Summary: Based on research from the School Librarian Investigation—Decline or Evolution? (SLIDE) project, this report utilized NCES school librarian employment data for the 2020-2021 school year. Data characteristics from 12,537 school districts were examined including poverty, locale, and district enrollment, as well as student demographics including race and ethnicity. Data supported previous findings that access to school librarians is strongly related to race and ethnicity and further exacerbated for students living in extreme poverty, in more-isolated locales, and in the smallest districts—locales where students are less likely to have access to the educational resources available in large urban areas.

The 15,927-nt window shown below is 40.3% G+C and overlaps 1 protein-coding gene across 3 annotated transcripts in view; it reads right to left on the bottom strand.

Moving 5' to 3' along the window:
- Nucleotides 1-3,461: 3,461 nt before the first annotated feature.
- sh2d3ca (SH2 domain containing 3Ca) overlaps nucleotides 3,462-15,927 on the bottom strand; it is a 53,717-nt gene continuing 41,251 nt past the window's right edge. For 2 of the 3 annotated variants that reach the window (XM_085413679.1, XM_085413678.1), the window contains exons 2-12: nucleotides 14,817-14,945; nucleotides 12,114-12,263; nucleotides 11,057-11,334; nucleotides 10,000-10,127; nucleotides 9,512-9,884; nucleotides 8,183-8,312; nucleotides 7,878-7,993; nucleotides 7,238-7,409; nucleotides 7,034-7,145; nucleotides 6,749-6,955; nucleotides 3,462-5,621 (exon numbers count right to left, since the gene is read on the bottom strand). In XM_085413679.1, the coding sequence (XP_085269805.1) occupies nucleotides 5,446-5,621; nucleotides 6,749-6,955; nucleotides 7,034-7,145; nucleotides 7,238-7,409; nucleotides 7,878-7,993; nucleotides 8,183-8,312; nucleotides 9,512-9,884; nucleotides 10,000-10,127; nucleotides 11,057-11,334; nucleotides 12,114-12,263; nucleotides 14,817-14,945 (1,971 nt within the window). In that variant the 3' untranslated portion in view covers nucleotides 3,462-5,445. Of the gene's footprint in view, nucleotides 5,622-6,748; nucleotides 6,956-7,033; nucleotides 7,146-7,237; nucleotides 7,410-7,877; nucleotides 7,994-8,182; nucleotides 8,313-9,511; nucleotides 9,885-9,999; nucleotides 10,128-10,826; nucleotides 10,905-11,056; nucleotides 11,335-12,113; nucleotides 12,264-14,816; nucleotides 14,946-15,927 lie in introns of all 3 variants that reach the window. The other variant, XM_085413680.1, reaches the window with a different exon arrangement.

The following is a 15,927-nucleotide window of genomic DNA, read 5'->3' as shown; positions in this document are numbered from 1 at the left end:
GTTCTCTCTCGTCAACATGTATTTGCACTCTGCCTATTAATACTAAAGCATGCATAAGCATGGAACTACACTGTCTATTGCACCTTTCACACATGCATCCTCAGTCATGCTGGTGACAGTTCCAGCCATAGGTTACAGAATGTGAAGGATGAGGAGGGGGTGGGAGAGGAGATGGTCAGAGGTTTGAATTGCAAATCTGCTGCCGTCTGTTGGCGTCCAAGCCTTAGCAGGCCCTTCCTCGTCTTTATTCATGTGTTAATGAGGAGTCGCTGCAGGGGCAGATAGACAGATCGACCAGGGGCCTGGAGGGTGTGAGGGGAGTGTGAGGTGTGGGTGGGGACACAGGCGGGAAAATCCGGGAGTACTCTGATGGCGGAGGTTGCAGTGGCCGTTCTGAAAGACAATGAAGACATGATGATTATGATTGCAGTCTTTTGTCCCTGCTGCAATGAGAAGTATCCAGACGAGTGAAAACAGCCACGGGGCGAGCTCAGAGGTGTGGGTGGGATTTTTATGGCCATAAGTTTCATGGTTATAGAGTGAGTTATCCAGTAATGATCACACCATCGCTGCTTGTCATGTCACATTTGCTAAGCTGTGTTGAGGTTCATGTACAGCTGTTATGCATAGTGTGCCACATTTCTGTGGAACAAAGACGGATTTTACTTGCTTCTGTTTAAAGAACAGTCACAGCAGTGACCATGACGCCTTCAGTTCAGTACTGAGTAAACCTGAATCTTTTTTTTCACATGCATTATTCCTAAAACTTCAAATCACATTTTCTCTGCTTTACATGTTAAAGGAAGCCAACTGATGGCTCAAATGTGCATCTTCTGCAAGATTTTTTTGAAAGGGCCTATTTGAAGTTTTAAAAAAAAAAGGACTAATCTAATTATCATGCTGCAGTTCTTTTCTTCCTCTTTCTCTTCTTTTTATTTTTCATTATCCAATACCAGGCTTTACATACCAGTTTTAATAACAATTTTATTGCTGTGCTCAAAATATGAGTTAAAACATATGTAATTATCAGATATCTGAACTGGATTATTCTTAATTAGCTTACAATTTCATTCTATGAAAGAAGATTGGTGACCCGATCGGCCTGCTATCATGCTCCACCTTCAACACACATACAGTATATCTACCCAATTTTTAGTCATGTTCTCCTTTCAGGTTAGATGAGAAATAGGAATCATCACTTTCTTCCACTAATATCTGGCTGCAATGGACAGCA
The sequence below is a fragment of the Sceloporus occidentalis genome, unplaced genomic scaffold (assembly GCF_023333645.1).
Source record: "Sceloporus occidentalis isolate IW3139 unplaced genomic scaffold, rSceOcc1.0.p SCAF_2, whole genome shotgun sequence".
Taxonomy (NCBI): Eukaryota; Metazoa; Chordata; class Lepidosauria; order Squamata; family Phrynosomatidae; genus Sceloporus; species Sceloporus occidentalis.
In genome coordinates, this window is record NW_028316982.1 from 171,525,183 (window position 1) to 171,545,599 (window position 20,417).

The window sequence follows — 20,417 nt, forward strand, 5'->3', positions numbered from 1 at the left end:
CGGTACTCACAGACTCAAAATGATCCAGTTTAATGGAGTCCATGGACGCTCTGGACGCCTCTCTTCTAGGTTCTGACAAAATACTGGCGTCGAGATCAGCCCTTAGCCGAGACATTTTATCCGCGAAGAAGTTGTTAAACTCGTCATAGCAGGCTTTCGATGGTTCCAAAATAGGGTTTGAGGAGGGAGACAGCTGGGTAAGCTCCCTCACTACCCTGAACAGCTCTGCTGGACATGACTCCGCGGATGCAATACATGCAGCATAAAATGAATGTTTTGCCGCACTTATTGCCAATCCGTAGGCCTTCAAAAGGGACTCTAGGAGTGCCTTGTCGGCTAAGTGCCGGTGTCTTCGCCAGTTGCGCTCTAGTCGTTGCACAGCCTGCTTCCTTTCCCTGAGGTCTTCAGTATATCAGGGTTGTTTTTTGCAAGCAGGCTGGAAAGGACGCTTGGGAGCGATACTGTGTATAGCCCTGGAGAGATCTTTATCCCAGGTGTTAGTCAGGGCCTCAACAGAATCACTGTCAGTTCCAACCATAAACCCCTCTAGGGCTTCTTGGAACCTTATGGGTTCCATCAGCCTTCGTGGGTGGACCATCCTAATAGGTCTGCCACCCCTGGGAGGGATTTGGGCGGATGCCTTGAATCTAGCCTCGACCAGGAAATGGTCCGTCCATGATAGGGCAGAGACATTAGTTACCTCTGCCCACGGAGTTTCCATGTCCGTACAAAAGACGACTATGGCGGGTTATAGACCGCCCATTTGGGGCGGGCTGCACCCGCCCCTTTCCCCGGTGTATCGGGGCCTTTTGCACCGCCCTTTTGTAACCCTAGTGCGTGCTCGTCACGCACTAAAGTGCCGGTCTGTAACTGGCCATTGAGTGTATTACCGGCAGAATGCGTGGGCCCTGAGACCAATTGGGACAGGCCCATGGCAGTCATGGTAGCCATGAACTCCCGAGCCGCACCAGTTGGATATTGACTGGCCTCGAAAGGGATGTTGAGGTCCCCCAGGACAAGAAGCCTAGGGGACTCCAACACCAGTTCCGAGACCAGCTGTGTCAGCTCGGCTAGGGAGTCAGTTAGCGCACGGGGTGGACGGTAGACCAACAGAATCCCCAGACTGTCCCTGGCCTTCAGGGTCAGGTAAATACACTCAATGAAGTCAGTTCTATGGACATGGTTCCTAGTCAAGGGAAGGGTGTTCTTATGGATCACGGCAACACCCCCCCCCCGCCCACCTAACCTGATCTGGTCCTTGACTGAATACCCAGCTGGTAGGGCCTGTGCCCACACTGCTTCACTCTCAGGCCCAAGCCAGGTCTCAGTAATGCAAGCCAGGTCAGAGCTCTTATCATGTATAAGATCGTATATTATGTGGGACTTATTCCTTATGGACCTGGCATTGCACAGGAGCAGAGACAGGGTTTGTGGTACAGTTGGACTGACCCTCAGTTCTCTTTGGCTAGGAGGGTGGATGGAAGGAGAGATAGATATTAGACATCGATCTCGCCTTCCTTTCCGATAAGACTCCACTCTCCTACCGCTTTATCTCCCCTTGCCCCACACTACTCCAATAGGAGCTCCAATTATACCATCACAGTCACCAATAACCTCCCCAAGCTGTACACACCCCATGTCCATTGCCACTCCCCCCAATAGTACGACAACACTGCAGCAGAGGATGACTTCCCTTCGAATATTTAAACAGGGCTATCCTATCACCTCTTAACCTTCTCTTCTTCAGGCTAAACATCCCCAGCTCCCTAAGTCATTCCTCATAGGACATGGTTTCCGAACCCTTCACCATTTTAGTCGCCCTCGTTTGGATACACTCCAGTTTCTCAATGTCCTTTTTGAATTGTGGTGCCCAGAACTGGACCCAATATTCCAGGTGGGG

In school year 2021-22, 54% of U.S. students in all districts were without any librarians during the COVID-19 pandemic and almost 3 million students in majority nonwhite districts were without any librarians. The gap between students in districts with a “library privilege” and those without librarians continues to widen. Read the full report for more. 

 Lance, K. C., Kachel, D. E., & Gerrity, C. (2023, January 6). The school librarian equity gap:  Inequities associated with race and ethnicity compounded by poverty, locale, and enrollment. Peabody Journal of Education.  https://www.tandfonline.com/doi/full/10.1080/0161956X.2023.2160112


Tuesday, January 10, 2023

Book Challenges and School Library Collection Development